Let me get one thing straight first. I know NOTHING about cars. I drive automatic because I learned to drive at the age of 15 in an old pick-up truck in Texas and as far as I can remember there was no clutch. And I was / am totally fine with that. However, I DO know what makes my eyes twinkle here in Provence…good wines and old cars with flair and character. And since Provence has 300 days of sunshine, it is THE place to drive beauties like 2CV’s and Mehari’s made by the French automaker Citroën…why not write a little story about them 🙂
In French called “deux chevaux” – lit. “two steam horses” is a front-engine, front wheel drive, air-cooled economy car, introduced at the 1948 Paris ‘Mondial de l’Automobile’, and manufactured by Citroën for model years 1948–1990.
The 2CV was conceived to help motorize the large number of farmers still using horses and carts in 1930s France, the 2CV is noted for its minimalist combination of innovative engineering and utilitarian, straightforward metal bodywork, initially corrugated for added strength without added weight.
Reasons to buy a 2CV
- low purchase cost
- simplicity of overall maintenance
- an easily serviced air-cooled engine
- low fuel consumption and an extremely long travel suspension offering a soft ride
- light off-road capability
Umbrella on wheels
Often called “an umbrella on wheels”, the bodywork featured a distinctive and prominent full-width canvas roll-back sunroof, which accommodated oversized loads and until 1955 reached almost to the car’s rear bumper, covering its trunk.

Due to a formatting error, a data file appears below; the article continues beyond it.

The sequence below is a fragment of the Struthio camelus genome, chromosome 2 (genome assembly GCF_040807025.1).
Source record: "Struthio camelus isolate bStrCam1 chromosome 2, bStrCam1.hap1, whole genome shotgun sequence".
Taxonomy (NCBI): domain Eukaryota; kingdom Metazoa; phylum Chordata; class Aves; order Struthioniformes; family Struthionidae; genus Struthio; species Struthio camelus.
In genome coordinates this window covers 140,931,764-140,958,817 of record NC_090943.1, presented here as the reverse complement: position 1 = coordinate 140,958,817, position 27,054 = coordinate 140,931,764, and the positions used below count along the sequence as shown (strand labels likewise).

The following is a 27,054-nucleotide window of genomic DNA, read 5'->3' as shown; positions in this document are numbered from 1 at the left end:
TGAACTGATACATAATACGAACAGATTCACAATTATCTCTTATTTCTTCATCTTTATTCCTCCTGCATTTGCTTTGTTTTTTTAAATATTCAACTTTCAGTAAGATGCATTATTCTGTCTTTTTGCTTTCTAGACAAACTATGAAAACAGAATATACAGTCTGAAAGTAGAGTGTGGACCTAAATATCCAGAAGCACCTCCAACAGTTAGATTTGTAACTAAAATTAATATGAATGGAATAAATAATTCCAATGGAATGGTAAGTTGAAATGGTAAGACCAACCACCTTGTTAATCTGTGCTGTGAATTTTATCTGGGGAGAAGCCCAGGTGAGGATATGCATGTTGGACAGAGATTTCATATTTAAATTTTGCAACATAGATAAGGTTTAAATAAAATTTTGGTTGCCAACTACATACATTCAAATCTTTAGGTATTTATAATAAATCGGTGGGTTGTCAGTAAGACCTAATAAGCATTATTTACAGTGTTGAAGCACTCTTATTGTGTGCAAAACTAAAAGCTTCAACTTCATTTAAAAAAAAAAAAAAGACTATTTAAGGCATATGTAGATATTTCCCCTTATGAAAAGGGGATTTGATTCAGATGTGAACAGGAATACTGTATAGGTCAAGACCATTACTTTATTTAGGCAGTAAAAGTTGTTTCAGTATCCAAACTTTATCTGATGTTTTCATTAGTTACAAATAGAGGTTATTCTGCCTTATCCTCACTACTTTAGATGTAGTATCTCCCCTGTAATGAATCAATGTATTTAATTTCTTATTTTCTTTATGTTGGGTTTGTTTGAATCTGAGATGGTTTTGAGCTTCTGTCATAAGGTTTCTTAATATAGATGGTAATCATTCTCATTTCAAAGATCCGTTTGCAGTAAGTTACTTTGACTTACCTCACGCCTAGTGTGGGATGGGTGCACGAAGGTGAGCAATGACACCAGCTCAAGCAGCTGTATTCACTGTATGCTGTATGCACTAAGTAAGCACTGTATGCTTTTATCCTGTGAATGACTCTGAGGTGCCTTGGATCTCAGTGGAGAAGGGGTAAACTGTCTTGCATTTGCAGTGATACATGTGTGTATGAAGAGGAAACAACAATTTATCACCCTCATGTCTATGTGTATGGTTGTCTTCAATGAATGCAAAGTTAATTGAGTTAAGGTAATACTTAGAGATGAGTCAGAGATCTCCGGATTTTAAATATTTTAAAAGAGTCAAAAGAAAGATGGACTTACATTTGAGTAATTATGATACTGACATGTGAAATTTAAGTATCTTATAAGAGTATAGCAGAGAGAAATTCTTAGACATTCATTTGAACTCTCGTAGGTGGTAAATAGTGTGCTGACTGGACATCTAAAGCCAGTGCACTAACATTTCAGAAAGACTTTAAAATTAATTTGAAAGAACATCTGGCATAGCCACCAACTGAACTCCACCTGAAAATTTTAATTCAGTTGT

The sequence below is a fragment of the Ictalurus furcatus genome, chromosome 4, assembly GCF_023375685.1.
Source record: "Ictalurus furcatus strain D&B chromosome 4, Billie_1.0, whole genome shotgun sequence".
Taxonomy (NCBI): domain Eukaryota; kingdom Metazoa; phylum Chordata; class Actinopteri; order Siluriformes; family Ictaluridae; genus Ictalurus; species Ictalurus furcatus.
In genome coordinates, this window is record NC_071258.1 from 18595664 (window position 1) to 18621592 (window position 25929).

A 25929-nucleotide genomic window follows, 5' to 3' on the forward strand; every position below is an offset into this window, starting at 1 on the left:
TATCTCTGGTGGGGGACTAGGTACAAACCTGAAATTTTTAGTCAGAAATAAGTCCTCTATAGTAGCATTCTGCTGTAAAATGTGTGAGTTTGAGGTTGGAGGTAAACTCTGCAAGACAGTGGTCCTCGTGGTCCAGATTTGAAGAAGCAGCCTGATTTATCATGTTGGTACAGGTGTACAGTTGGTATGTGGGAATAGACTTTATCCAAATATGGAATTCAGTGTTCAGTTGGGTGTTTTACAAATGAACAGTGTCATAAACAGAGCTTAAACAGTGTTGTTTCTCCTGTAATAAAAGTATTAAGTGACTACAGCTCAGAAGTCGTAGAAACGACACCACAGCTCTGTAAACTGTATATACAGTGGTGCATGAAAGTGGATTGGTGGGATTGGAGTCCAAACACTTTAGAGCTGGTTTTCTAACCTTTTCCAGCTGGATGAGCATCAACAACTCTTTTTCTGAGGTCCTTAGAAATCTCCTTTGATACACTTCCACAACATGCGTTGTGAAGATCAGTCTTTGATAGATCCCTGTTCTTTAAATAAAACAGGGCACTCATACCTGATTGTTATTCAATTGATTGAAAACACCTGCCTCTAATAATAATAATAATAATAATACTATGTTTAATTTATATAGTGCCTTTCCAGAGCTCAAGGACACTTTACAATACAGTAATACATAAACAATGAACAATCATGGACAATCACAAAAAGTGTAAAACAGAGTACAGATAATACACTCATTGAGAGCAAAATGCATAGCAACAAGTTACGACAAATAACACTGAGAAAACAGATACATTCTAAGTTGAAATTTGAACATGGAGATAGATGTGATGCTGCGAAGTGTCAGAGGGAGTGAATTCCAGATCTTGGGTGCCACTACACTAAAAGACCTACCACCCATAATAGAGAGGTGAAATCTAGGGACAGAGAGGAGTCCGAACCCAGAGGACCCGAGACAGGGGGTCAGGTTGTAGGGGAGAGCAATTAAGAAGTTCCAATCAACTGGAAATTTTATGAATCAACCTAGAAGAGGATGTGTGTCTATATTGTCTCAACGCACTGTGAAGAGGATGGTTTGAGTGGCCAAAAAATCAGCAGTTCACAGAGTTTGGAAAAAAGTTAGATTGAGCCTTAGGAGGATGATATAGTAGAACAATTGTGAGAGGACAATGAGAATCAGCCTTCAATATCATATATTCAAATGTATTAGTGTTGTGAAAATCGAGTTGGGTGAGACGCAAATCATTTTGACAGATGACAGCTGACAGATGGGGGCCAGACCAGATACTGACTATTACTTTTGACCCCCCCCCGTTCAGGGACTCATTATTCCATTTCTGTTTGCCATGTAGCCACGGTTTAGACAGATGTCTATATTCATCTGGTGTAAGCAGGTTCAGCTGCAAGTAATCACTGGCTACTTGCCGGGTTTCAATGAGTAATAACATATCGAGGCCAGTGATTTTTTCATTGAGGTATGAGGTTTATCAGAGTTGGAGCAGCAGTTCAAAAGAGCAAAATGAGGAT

“A car like no other”
“The most intelligent application of minimalism ever to succeed as a car”
“A car of remorseless rationality”
Manufactured in France between 1948 and 1989 (and its final two years in Portugal 1989–1990), over 3.8 million 2CVs were produced, along with over 1.2 million small 2CV-based delivery vans known as Fourgonnettes. Citroën ultimately offered a number of mechanically identical variants including the Ami (over 1.8 million); the Dyane (over 1.4 million); the Acadiane (over 250,000); and the Mehari (over 140,000). In total, Citroën manufactured over 8.8 million “A Series” cars, as 2CV variants are known.
The Citroën Méhari is a light utility car and off-roader, a variant of the 2CV.
144,953 Méharis were built between the car’s French launch in May 1968 and 1988 when production ceased. A méhari is a type of fast-running dromedary camel, which can be used for racing or transport. A méhariste was a French ‘Armée d’Afrique’ and ‘Army of the Levant’ cavalryman that used these camels.
The Méhari was based on the Dyane 6, and has a body made of plastic with a soft-top. The standard Méhari weighs just 535 kg and has the interconnected fully independent long-travel 2CV suspension used by all of the Citroën ‘A-Series’ vehicles.
A four-wheel drive version of the Méhari was produced from 1980 to 1983 and had excellent off-road qualities, due to the lightness of the vehicle.
Mehari 4×4 production stopped in 1983. With only about 1,300 vehicles produced, the 4×4 is now highly sought after and transmission parts are virtually unobtainable.
Ending in beauty
For my Dutch readers…
While reading the article, I don’t know whether you have noticed but it is written in the past tense. This is of course because we are talking about older cars but this does not mean that they are not available anymore. A Dutch friend of ours has been importing / repairing / servicing / selling Citroëns for as long as he can remember (and he is quite grey now 🙂 ) so if you do have any interest in buying or ordering a beautiful Citroën, whether old or new, we can advise you to stop by FOKKER Citroën Specialist in Amersfoort.